Farewell to FVR: Ming thanks nation for the love
MANILA, Philippines — Former President Fidel V. Ramos was accorded a state burial with full military honors at Libingan ng mga Bayani in Taguig City on Tuesday, a somber ending to five days of tributes for the late war veteran, commander in chief, and statesman.
In his home province of Pangasinan, the local government offered to help preserve Ramos’ ancestral home in Lingayen town and turn it into a museum showcasing memorabilia and other personal items that belonged to the country’s 12th president.
“But [the decision] is still up to the family of the late president,” Gov. Ramon Guico III said.
Ramos, who died of COVID-19 on July 31 at the age of 94, was the fourth leader to be buried at the cemetery for the country’s heroes and presidents, six years after the controversial 2016 private funeral for the late dictator Ferdinand Marcos Sr., whose government he had helped topple during the 1986 Edsa People Power Revolution.
Marcos Sr.’s namesake son, now the president, attended Tuesday’s rites, lending a note of irony over the ceremony as Ramos was laid to rest beside another former president, Elpidio Quirino.
On Tuesday, Marcos stood beside Ramos’ widow, former first lady Amelita “Ming” Ramos, both watching solemnly as the urn was lowered before noon, in accordance with tradition.
President Marcos; the Armed Forces chief, Lt. Gen. Bartolome Bacarro; and other military officers saluted Ramos as 21 guns were fired in his honor and the band played the ballad “Maalaala Mo Kaya,” one of the late president’s favorite songs.
His casket had been carried by a caisson, or a hearse pulled by a white military jeep, while a low-flying Air Force helicopter dropped flowers during the funeral march to his grave.
It was Ramos himself who had worked on his funeral arrangements, having personally inspected and identified the place that would become his grave at Libingan.
Toward the end of the ceremony, Marcos handed Amelita the Philippine flag that had been draped over the bronze casket. Along with the other attendees, the president dropped a white rose into the grave before it was sealed. The tomb was marked with a white cross inscribed with Ramos’ name.
Addressing the mourners, Amelita expressed her gratitude for the love shown by the Filipino people to her husband, saying soldiers like him lived a “difficult life.”
“Thank you for your help. Life in the military was difficult but we were able to get through it. President Ramos helped. He did it and he was able to raise five daughters, eight grandsons, and five granddaughters,” she said.
“It was hard to adjust. He would be at home for two years, and in the province two years after that. He also volunteered in Vietnam for two years,” Amelita recalled.
“Thank you for your help. Just like what he said, ‘we can do this.’ Can we do this?” she said, capping her speech with her husband’s famous battle cry, as the crowd applauded.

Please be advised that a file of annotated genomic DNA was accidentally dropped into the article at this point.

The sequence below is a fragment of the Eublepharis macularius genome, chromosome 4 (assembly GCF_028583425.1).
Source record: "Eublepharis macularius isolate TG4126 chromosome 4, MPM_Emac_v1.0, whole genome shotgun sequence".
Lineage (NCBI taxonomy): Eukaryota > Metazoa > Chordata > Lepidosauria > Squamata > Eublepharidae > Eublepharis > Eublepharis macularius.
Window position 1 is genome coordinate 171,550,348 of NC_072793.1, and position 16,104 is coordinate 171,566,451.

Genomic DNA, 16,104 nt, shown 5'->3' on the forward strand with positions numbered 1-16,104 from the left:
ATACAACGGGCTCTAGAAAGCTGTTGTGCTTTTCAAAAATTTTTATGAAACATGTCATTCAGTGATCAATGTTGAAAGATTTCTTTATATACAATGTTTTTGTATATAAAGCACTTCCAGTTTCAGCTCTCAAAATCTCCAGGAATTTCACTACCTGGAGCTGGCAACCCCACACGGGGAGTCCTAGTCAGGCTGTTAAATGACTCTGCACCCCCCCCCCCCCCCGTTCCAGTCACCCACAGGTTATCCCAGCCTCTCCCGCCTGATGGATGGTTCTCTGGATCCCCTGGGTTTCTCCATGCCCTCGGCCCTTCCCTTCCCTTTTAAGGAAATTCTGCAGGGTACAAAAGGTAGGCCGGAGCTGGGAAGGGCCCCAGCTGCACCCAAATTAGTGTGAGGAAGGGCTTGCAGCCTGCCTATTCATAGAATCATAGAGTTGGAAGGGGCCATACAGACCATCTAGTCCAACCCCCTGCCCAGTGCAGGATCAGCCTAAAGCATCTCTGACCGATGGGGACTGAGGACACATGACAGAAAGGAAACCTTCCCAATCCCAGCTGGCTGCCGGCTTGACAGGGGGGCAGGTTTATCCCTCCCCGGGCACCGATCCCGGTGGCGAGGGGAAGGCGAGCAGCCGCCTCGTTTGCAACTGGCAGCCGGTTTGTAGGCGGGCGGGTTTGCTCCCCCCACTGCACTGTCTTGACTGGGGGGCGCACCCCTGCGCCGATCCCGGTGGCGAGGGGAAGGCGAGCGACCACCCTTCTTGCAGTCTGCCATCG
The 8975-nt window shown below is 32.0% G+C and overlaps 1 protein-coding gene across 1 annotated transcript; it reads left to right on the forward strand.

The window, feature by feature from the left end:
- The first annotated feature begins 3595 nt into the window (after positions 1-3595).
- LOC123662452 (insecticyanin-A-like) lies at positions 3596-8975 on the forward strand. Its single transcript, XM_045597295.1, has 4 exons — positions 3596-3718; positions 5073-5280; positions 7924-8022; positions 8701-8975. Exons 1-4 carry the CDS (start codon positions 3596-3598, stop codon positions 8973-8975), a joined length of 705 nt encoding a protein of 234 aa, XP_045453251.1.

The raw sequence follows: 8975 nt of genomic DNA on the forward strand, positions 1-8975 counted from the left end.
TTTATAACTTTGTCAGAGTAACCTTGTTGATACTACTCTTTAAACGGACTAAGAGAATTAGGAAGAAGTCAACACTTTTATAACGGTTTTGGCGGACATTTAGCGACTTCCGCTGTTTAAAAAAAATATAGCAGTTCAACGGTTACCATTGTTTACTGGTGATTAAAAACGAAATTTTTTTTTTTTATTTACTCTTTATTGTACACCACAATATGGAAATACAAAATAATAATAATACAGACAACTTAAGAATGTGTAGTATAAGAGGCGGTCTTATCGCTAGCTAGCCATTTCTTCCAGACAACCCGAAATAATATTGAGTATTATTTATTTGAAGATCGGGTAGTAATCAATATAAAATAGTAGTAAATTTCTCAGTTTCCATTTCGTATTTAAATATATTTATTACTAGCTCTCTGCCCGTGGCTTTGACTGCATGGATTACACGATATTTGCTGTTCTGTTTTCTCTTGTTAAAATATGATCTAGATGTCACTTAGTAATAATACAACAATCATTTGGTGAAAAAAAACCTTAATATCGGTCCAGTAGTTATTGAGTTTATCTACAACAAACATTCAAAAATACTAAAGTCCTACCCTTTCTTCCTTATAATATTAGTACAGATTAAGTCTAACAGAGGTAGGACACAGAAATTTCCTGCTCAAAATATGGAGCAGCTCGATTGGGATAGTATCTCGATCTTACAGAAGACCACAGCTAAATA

After the funeral, Marcos stopped by his father’s nearby tomb to pray and pay his respects.
Marcos Sr. was the last former president to be buried at Libingan in November 2016, courtesy of then President Rodrigo Duterte, who brushed off public outrage at his plan.
Ramos served most of his life in the military before he became president from 1992 to 1998, a period now remembered by many as a time of stability and economic growth.
A graduate of the prestigious West Point Academy in the United States, Ramos also saw combat against communist guerrillas back at home. He was later commander of the Philippine Constabulary — the key institution that enforced the brutal repression of dissent after Marcos Sr. declared martial law in 1972.
Ramos broke from Marcos Sr. in February 1986, throwing his support behind a group of young military officers who holed up in a Manila military camp after their plot to topple the leader in a coup was discovered.
The events led to a peaceful uprising that sent the dictator and his family into exile before they were allowed to return to the country in the early 1990s to face multiple cases against them.
An endorsement from Corazon Aquino, the first post-Marcos president, helped Ramos score a narrow presidential victory in 1992.
As president, Ramos solved a crippling power crisis caused by years of under-investment in energy and broke up cartels in telecommunications, aviation, and shipping — boosting a moribund economy that reaped a period of renewed growth.
He also signed peace deals with Muslim separatists and military coup plotters, but communist guerrillas rejected his overtures.
In Pangasinan, the provincial board passed a resolution honoring him and expressing the “greatest sense of grief, sympathy, and condolences” over his death.
Ramos, the first president from the province, was born in Pangasinan’s capital town of Lingayen on March 18, 1928, but grew up in Asingan town. His house on Primicias Street was rebuilt in 1995 based on the family’s original ancestral home, which was destroyed during World War II.
—WITH A REPORT FROM AGENCE FRANCE-PRESSE
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